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Author Topic: Flaminia stuck rear brakes  (Read 173 times)
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frankxhv773t
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« on: 14 September, 2020, 05:34:24 PM »

I would welcome any advice on unjamming a rear calliper on a Flaminia. So far I have got both front and one rear freed up by the usual method of tapping with a hammer and turning the wheel along with cleaning surface rust off the discs.

The car is in neutral and the hand brake is off and one side is turning freely so I am pretty sure it is just the calliper binding. Unfortunately my workshop manual only covers drum brakes in detail. Access is very restricted even with the panel in the boot floor removed so any help will be greatly appreciated. I don't even have the instructions for removing the brake pads.

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frankxhv773t
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« Reply #1 on: 14 September, 2020, 06:05:56 PM »

I might add the car was pushed into its present position a few years ago and the brakes have never been applied since, it has been up on axle stands, but the clearance between the discs and the pads is almost non existent so surface rust is enough to jam the brakes.
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Richard Fridd
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« Reply #2 on: 15 September, 2020, 06:52:51 AM »

The panel in the floor could be enlarged I expect. I can look at my manual for information. I expect the piston assemblies need removal and servicing. I know it is a tight working space. Richard
« Last Edit: 16 September, 2020, 05:47:14 AM by Richard Fridd » Logged

Richard Nevison Fridd
frankxhv773t
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« Reply #3 on: 15 September, 2020, 09:44:19 AM »

Thanks Richard, I feared as much. An exploded diagram would help in seeing what I am dealing with.
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Dave Gee
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Posts: 121


« Reply #4 on: 15 September, 2020, 10:16:54 AM »

Richard
The Dunlop braking system, when its set up, is very good, so this is well worth persisting with. Unfortunately, because they have stood so long, I would recommend rebuilding your calipers to ensure all the recently acquired rust is removed. Be careful when you take it out because there are some very thin spacing washers between the caliper and the bracket, which are used to centralise the caliper, and which can be easily lost.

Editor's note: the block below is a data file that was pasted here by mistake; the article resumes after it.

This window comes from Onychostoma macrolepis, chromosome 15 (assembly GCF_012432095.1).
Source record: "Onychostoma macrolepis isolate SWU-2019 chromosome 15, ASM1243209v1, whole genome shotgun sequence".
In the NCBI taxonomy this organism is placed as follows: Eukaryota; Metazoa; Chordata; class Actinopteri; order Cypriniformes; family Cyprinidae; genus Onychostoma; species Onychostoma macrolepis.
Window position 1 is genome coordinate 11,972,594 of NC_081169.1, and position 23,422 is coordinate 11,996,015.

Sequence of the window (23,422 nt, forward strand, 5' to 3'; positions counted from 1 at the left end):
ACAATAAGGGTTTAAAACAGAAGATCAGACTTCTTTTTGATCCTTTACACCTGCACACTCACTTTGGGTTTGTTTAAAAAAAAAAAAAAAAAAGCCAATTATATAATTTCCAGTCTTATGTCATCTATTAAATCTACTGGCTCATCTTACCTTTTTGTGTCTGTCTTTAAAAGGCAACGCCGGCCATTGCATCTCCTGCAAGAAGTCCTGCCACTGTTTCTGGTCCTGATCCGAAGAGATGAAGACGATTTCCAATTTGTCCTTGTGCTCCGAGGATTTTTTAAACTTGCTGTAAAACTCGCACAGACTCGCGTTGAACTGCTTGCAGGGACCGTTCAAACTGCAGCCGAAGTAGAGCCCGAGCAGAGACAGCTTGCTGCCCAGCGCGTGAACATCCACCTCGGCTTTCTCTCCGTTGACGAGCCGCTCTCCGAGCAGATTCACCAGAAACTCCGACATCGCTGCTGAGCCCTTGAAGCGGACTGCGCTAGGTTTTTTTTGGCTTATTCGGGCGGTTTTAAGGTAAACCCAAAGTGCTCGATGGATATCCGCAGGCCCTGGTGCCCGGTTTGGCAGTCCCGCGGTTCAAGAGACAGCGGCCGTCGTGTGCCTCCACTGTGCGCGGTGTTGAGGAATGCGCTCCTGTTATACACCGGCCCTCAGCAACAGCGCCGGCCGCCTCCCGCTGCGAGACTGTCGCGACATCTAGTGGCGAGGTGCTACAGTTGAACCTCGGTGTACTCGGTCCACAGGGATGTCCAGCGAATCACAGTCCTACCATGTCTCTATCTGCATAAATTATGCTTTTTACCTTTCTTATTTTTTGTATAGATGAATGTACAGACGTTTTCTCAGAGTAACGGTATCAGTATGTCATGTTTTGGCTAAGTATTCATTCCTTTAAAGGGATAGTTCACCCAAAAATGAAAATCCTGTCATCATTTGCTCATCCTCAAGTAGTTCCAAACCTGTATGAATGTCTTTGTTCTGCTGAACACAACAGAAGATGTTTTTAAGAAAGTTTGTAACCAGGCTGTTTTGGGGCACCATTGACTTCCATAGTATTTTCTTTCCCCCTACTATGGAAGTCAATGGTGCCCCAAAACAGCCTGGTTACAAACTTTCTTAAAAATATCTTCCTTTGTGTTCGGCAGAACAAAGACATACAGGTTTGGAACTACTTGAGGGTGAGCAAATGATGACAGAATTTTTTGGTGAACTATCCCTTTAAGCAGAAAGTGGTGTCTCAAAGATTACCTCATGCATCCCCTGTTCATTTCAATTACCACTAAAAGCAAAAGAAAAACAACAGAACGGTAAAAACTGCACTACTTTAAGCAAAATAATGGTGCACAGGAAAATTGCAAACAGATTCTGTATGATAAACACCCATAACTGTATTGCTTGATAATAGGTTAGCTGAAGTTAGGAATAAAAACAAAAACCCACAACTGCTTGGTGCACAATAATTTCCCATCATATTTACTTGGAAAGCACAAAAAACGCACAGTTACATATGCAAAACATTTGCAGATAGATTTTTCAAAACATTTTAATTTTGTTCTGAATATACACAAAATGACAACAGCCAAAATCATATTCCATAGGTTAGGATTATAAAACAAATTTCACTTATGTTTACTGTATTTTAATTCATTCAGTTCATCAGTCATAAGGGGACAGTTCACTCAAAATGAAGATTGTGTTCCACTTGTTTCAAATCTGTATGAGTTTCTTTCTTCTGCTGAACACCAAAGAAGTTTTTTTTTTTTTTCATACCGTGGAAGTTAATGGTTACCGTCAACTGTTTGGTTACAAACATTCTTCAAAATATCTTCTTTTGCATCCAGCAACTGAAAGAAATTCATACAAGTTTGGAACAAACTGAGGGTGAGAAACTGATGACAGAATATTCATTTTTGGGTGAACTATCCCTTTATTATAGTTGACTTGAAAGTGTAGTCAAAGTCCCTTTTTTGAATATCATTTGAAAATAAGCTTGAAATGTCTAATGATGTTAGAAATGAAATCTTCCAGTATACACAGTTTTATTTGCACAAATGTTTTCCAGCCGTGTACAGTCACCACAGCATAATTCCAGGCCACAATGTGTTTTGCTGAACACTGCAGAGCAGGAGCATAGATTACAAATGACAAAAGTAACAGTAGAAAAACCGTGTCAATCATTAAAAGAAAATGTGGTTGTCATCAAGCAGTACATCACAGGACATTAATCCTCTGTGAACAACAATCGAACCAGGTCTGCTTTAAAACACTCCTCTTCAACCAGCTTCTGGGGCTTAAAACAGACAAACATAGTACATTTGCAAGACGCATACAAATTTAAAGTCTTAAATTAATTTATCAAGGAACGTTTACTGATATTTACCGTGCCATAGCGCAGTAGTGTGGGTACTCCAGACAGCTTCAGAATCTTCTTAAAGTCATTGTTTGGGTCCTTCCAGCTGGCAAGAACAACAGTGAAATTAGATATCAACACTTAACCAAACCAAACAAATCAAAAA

To remove the rear calipers this can all be done through the hatch in the boot of the car. You need a 17mm socket which I can lend. This has been customised so that it is easy to get onto the 2 hexagonal bolts when you have bent the tab washer back. When you then disconnect the brake pipe you can lift everything out and strip it down and rebuild on the bench.

While the system is apart, I would recommend replacing the 3 rubber flexible brake pipes.

Rebuilding the whole system is then simply a reverse of taking it apart. Any problems, ring me.
Dave Gee
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frankxhv773t
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« Reply #5 on: 15 September, 2020, 11:59:47 AM »

Thanks for the response Dave. At present I am just need to move the car so major brake work is not the order of the day. It is kind of you to offer the loan of your socket but is there a chance you could post details of your modification as I am sure I have a spare socket that can be similarly modified and also am likely to need one on an ongoing basis.
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Richard Fridd
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« Reply #6 on: 15 September, 2020, 04:45:28 PM »

Diagram emailed to you Frank
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Richard Nevison Fridd
Dave Gee
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Posts: 121


« Reply #7 on: 15 September, 2020, 08:31:03 PM »

Richard
It's a 17mm 3/8"drive socket, and the height of the socket has been machined down to 17mm.
Dave
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Jay
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« Reply #8 on: 15 September, 2020, 09:17:33 PM »

Flaminia inboard rear calipers are a real pain to work on, especially with man hands, you may have to sacrifice the pads to get the wheel turning 
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Julian Wood, Kingston, London
frankxhv773t
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« Reply #9 on: 16 September, 2020, 09:08:34 AM »

Thanks to all for the various help. I think I have a handle on the problem now.
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